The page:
Content warning: Unreal but nonetheless violent imagery.
How to Disappear (2020) dir. Total Refusal (aka Michael Stumpf, Leonhard Müllner, and Robin Klengel)
There’s plenty of actual war footage available at the moment, and for those who don’t want to click the link, the short is entirely constructed from footage “filmed” within a war simulation game. A voiceover observes the methods video games use to encourage or require conflict and punish desertion, then relates a history of desertion in combat scenarios, its opposition to rising nationalism, and its affect on wars throughout history. Meanwhile, the footage shows attempts by players to avoid combat within the video game by hiding in bushes or jumping from cliffs or crawling around their ostensible allies, impeding the movements of players trying to get their war fix with their absurd, wriggling soldier avatars.
This short comes to us from a performance art collective called Total Refusal, which describes itself as “a pseudo-marxist media guerilla focused on the artistic intervention and appropriation of mainstream video games.” The group’s output includes an earnest guided tour of a Manhattan architecture in an online shooter or installations that show the difficulty of using playground equipment within the seemingly realistic game environment.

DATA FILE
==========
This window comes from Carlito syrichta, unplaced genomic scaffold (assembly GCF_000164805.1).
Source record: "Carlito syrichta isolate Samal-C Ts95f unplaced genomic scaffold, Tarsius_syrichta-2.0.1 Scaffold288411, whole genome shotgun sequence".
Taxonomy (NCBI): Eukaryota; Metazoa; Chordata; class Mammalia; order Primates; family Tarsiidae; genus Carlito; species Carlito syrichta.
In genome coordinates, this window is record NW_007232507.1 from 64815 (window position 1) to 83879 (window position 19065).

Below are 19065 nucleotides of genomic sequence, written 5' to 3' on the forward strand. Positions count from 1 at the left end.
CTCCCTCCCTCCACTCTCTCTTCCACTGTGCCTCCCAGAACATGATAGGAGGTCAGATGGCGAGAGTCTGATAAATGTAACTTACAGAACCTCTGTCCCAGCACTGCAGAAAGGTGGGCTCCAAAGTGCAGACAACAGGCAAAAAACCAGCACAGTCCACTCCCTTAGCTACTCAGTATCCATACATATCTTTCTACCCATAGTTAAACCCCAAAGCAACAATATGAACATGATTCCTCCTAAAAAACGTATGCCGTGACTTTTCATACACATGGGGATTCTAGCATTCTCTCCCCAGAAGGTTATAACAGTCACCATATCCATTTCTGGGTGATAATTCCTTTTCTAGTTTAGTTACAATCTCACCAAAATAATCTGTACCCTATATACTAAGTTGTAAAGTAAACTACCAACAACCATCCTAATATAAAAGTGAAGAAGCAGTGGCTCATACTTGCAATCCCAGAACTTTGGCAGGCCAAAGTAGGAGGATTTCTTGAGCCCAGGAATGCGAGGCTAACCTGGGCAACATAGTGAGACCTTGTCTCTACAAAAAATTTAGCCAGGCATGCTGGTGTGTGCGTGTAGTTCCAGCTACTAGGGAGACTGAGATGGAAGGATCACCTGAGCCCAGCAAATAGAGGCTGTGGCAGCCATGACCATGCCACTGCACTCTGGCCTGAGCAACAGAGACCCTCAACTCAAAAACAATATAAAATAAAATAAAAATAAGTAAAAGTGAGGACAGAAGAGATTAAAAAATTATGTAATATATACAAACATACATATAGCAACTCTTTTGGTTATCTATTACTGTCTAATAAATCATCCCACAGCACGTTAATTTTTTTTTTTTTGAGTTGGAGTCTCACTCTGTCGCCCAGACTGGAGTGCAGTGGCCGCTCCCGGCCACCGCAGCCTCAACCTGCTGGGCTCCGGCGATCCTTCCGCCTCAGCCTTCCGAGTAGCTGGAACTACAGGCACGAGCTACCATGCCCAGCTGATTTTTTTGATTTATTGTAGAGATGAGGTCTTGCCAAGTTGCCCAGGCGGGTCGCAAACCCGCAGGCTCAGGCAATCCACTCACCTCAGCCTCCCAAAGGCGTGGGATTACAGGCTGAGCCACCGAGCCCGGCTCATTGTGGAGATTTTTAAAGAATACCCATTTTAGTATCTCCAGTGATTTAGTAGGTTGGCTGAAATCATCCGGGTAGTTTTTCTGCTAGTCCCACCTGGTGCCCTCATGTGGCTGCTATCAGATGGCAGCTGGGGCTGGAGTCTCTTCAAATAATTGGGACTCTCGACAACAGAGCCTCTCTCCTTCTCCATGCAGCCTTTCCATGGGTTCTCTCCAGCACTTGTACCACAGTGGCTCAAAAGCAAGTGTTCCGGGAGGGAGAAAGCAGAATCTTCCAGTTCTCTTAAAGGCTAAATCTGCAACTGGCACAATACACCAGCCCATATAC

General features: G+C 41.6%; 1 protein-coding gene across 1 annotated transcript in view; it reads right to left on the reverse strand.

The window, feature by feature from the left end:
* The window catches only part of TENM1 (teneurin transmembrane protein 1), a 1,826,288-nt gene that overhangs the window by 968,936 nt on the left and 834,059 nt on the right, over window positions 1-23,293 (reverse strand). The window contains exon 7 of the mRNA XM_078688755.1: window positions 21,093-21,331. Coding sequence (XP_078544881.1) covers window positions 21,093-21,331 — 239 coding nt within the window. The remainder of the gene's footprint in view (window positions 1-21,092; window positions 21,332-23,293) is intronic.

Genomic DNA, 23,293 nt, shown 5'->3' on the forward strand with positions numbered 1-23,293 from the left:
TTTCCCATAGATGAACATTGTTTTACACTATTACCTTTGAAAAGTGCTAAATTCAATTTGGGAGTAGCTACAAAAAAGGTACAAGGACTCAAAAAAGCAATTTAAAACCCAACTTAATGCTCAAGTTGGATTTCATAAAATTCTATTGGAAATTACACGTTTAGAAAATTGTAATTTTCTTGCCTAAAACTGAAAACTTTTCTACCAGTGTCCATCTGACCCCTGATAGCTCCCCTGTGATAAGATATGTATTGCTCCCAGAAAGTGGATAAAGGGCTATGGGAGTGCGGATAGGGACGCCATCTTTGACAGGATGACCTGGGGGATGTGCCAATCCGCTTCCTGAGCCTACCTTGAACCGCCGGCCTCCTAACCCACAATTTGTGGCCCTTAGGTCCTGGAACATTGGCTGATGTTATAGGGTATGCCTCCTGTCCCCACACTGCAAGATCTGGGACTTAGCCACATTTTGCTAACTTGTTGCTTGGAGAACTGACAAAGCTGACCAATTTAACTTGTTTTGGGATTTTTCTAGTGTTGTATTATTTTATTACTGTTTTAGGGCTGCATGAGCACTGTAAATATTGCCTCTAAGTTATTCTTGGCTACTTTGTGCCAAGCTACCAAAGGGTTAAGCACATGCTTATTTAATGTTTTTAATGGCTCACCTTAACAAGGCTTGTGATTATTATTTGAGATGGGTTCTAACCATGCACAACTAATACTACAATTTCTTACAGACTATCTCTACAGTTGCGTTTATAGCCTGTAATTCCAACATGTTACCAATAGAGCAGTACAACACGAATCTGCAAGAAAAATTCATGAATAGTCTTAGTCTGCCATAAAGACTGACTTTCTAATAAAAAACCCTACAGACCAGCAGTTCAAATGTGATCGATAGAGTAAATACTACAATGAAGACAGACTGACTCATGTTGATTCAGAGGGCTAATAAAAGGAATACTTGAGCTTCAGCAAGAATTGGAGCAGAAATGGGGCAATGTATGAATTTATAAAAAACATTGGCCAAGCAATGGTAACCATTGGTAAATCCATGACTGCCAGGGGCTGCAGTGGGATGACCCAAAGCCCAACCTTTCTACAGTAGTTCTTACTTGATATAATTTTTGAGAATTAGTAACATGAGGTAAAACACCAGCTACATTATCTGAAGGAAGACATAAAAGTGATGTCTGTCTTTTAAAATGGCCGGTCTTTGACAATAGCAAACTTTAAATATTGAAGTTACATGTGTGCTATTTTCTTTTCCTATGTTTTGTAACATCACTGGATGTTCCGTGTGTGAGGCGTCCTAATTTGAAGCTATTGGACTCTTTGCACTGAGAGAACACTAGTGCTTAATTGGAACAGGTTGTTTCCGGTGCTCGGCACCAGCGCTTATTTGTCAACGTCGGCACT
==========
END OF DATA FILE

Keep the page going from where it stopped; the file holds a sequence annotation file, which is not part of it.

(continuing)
I don’t have anything to add to this film’s content and message which speaks adequately for itself. Instead I think it’s interesting to consider the form, where the whole film takes place in a virtual environment, a movie created not only without a human being appearing on screen, but using no items or even a camera that ever existed except as the image we see. “How to Disappear” could be a companion with the feature documentary We Met in Virtual Reality which debuted at in February at Sundance (itself a virtual event this year). That film followed a community of people who gathered on the VRChat platform during the pandemic, and it similarly mines memorable moments from glitches and awkward movement in the virtual world. Both films look toward the new era of virtual environments, all constructed from the ground up. Rules and limitations handed down from the creators will govern interactions in these worlds, but both films suggest the user can identify and attempt to resist the design.